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Swimming As Exercise: Advice from a Physical Therapist

SWIMMING AS EXERCISE: ADVICE FROM A PHYSICAL THERAPIST

Swimming is a powerful form of exercise. It can help reduce stress levels, improve your mood, give you better sleep, increase your overall strength and increase your endurance and cardiovascular capacity. Besides being a great workout, swimming is low-impact which means it’s easier on the joints than many contact sports or running frequently on a hard surface. It can burn a great deal of calories and work muscles all over your entire body. If your main focus is another sport, swimming can be a great cross-training form of exercise, and it’s something you can do almost your entire life.
These are some of the most frequent swimming-related questions I get from my patients, and the advice I give them.
I am in the process of training for a half-marathon. Would swimming be a good compliment to all that running?
The answer is yes. Not only is swimming an excellent compliment to a running program, it provides intense cardiovascular/aerobic training that reduces injuries to the runner by working other muscle groups that are otherwise not utilized. For example, runners in general have weak “hip compartments” and swimming helps improve flexibility in a runner’s hip flexors that are often overused. Additionally, runners don’t use their upper bodies with the exception of forward and backward arm movements intended for balance. Swimming uses the upper body and shoulder compartment that helps to improve overall core muscle strength and balance in the runner. 
What makes swimming a good workout option?
Swimming is low-impact which means less stress on weight bearing joints such as the hips, knees, and ankles. Swimming is an overall body workout that utilizes the upper body, core, and lower body. If you are training for a half-marathon, 10K, or marathon distance and over 40, swimming is a great substitute on “non-running” days that will maintain sufficient cardiovascular fitness without the “wear and tear” on the weight bearing joints.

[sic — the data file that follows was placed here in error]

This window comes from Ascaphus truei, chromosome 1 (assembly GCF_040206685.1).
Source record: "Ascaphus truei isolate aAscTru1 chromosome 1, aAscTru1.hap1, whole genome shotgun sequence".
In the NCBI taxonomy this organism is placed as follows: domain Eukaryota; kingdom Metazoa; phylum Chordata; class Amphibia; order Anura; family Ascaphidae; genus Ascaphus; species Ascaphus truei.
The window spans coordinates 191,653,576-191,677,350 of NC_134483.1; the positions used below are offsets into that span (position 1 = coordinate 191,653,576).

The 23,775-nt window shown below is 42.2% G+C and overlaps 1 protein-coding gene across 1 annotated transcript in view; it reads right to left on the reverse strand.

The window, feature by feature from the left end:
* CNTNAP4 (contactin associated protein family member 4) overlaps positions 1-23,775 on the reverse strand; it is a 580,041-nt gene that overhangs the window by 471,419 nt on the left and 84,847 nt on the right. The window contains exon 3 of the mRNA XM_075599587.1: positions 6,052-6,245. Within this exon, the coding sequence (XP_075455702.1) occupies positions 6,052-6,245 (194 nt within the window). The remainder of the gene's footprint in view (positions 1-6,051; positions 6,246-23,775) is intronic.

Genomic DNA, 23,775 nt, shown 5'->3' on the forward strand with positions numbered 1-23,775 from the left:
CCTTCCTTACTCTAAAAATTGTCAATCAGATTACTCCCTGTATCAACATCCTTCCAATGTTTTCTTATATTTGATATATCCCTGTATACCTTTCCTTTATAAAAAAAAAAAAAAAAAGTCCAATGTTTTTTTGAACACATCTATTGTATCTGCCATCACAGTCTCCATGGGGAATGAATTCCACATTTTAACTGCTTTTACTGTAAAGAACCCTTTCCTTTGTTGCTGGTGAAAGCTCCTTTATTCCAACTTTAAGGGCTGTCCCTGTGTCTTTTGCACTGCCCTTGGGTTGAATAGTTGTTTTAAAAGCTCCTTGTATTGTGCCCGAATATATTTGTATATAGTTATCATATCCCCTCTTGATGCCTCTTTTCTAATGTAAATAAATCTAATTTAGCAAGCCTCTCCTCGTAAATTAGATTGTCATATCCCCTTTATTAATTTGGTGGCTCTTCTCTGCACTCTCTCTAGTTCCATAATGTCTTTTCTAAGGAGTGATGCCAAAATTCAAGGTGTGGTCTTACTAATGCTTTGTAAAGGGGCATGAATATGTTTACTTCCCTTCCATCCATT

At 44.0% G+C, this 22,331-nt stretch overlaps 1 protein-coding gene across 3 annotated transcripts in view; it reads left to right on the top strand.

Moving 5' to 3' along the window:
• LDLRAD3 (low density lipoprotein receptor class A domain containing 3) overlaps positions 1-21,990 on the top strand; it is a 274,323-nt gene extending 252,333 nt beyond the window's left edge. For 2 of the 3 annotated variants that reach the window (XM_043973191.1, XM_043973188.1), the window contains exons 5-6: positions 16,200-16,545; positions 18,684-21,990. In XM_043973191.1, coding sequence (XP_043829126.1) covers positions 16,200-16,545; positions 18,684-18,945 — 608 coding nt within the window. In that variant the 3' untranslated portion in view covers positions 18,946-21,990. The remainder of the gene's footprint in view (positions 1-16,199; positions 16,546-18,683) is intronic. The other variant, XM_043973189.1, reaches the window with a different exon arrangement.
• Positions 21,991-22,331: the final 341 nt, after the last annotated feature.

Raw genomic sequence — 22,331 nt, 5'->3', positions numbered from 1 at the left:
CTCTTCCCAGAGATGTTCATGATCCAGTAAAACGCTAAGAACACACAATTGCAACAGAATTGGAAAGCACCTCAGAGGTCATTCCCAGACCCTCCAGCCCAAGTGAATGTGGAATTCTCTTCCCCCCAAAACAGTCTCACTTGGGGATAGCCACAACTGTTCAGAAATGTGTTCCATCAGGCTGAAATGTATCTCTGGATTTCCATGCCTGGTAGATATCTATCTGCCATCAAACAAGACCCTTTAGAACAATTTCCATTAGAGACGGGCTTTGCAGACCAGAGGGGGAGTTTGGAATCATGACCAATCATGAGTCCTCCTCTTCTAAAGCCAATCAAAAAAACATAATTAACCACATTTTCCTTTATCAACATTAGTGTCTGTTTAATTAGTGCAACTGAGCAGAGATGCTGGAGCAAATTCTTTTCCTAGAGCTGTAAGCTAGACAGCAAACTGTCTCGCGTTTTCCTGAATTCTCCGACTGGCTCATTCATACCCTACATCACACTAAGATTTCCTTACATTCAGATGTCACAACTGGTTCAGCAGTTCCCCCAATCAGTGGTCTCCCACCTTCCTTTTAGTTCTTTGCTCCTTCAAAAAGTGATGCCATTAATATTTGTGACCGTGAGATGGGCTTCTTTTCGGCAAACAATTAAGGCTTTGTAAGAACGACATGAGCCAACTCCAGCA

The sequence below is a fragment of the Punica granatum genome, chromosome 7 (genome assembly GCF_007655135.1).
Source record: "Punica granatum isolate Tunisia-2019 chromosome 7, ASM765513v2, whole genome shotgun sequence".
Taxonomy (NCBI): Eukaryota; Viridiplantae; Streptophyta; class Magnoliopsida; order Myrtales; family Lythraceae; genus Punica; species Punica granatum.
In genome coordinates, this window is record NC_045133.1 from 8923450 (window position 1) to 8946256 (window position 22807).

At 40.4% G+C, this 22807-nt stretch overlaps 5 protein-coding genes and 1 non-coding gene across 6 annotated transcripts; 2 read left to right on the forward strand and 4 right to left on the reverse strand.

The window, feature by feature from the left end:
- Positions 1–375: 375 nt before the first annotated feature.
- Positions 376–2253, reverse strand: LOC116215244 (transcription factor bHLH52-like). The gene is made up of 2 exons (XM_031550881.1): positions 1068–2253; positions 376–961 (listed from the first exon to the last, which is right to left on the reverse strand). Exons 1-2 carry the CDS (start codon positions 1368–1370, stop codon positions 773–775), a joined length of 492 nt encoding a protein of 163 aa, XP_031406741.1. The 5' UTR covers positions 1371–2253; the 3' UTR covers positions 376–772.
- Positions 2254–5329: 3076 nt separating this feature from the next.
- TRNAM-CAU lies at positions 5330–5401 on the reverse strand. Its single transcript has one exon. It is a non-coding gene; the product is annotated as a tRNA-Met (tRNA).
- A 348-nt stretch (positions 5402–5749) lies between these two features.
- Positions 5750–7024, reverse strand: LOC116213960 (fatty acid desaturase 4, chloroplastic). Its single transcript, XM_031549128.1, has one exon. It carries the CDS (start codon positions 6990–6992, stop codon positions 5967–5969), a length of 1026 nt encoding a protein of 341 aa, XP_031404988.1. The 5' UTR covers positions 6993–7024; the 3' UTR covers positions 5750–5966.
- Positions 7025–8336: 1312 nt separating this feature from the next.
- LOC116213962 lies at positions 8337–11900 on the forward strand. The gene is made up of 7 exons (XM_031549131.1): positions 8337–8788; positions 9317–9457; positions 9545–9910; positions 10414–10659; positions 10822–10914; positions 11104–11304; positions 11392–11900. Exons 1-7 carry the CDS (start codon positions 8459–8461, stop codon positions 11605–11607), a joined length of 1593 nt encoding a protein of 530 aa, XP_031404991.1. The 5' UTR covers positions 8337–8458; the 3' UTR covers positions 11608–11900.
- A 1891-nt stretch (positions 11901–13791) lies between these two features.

What areas of the body does swimming target?
• Shoulder compartment, Chest ( pectoralis muscles), Upper Back ( Latissimus Dorsi), and abdominal muscles as well as core.
• Lower Body focuses more on muscles used for kicking like calf muscles (gastrocnemius and soleus) as well as hip flexors and hamstrings.
• The core- this includes pelvic floor muscles, abdominal muscles, and lower lumbar spinal muscles. 
Do you have any tips for swimming newbies on how to get started?
The best way to get involved in swimming is to join a USMS Masters Swim Team. Masters swimming is the largest adult fitness organization in the world and there are thousands of teams located in just about any city in the U.S. There is always a coach on deck and many other swimmers with you. The coaches are there to give the swimmer a great workout and to help the “newbie” improve their swimming “biomechanics”. Furthermore, swimming with other people is motivating and fun. Many runners and triathletes join masters swim teams to improve their swimming skills and to prevent and sometimes even treat athletic injuries. Swimming provides that overall “fitness” that is often lacking in runners due to “muscular imbalances”. Swimming helps prevent runners as they age from becoming injured. This latter reason for swimming as one gets older especially into the 50’s is an enormous advantage for anyone training for a half-marathon.